Lines and Curves

Instructional Video Production 4(1+3)

Lesson 02: Visual Grammar

Lines and Curves

Lines certainly have an impact on the viewer. Visual elements can be perceptually grouped into lines and used to direct the eye to the principal subject. This does not mean that a 'physical line' has to be present in the frame. Lines can be implied so as to guide the viewer's gaze. Whether lines are real (structural, painted images) or imaginary, they influ­ence the viewers' feelings about what they are seeing.

Vertical straight lines give an image formality and height. A row of tall trees lends dynamism to a frame. Horizontal lines lend breadth, stability, and openness. Imagine yourself sleeping on a bench. You are in a horizon­tal position. The 'horizontal' lines lend stability. An oblique viewpoint tends to arrest a viewer. Imagine your teacher in the classroom. You feel comfortable when the teacher stands on both legs. Now imagine the teacher standing on only one leg. He or she will tend to bend a bit. This image lends tension to the frame. You worry that the teacher might fall! Thus, diagonal lines are dynamic and exciting. Curved lines are associated with beauty, elegance, movement" and visual rhythm. A shot of a lotus flower and its leaves, and the ripples in the water around it is visually pleasing. Visualize the dome of Taj Mahal against a deep blue sky with the full moon in a frame.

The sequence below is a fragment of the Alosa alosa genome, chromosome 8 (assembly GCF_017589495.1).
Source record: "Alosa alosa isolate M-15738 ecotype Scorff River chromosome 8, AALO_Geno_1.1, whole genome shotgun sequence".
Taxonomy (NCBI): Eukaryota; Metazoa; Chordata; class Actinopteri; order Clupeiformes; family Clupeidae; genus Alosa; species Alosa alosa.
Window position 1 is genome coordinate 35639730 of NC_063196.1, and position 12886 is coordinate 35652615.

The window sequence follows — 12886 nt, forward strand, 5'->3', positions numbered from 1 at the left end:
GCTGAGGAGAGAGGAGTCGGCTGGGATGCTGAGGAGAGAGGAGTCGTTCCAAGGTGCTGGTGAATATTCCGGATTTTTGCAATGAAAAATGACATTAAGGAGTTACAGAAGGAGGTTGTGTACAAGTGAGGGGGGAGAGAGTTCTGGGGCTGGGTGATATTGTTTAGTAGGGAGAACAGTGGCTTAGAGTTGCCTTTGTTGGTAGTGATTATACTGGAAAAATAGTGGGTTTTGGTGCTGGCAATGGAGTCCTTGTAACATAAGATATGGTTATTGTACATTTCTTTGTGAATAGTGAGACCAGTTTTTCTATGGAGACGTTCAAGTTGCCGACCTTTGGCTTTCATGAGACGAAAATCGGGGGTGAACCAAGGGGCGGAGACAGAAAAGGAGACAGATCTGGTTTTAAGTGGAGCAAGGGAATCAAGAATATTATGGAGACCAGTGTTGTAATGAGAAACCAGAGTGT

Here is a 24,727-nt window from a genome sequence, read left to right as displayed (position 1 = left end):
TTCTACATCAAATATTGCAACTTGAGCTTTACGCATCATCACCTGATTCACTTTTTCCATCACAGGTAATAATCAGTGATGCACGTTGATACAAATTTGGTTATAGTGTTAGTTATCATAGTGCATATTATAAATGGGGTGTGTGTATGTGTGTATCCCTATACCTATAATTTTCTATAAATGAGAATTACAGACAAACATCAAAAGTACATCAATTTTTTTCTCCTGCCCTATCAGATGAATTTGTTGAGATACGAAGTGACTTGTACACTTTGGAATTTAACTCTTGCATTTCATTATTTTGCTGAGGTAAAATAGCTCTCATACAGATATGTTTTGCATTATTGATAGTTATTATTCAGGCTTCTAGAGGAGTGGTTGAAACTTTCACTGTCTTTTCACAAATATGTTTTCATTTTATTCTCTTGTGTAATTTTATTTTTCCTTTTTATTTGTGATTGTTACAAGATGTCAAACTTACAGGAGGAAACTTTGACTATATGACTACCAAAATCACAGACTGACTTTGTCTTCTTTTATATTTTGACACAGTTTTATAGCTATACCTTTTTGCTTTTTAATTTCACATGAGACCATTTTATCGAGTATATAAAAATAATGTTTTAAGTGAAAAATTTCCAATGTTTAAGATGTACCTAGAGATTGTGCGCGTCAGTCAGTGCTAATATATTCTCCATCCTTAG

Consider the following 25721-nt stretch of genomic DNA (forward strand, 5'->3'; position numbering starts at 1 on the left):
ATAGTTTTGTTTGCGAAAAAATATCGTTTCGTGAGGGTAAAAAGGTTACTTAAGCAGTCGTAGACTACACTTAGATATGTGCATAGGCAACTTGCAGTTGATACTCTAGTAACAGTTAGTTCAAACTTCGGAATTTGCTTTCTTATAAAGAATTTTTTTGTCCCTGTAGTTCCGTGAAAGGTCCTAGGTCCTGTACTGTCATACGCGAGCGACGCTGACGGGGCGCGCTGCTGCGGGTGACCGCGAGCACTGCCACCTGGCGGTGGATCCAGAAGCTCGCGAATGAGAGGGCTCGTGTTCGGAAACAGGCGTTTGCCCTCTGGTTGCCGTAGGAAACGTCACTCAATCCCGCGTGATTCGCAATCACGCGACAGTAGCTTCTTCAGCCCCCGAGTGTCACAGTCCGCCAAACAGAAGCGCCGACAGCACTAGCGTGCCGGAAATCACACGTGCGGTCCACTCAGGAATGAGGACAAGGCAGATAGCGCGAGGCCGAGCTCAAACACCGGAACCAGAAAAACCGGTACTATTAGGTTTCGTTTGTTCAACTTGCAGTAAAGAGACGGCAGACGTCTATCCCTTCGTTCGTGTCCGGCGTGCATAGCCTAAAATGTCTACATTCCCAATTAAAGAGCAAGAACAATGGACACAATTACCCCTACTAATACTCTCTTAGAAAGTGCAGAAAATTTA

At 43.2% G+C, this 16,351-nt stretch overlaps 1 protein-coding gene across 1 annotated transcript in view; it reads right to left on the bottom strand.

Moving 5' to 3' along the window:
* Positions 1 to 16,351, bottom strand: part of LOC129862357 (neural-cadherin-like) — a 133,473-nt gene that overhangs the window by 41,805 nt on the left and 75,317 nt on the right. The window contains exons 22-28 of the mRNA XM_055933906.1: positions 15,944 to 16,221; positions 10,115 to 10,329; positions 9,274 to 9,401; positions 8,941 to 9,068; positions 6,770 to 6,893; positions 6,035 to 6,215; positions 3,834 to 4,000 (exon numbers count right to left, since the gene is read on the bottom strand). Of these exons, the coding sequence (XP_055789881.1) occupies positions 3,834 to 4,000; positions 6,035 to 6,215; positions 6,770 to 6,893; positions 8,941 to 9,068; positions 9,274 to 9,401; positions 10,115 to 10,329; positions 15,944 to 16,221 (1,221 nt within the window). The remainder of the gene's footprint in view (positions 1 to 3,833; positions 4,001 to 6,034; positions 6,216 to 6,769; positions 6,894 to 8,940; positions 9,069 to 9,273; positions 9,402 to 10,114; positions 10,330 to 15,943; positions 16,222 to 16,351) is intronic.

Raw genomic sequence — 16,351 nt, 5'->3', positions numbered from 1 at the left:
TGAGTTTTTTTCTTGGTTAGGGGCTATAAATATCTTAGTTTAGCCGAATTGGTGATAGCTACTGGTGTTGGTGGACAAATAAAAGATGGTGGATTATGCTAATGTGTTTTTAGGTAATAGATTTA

Figure and ground Figure is the shape that we can see, whereas ground provides the figure a context to exist. Figure is the primary visual element being communicated. However, this can be transmitted only in relation to a ground (the context). Therefore, we have to keep in mind that though the figure stands out in an image, the ground is equally important since it pro­vides for directing our attention onto the figure. In short, the ground de­fines the foreground or the figure. They are separate, yet work together.

Understanding the relationship between figure and ground helps us at­tain good composition.

Figure is seen as having form, contour, or shape, while ground-is seen as having none of these characteristics. Figure is perceived as being closer to the viewer; though in reality it need not be so. Figure is usually smaller in area than ground. Another point to note is that figure/ground cannot be seen simultaneously. They are viewed sequentially.

Factors like light, colour, texture, and position of the figure come into play when composing pictures.

Last modified: Thursday, 19 April 2012, 11:31 AM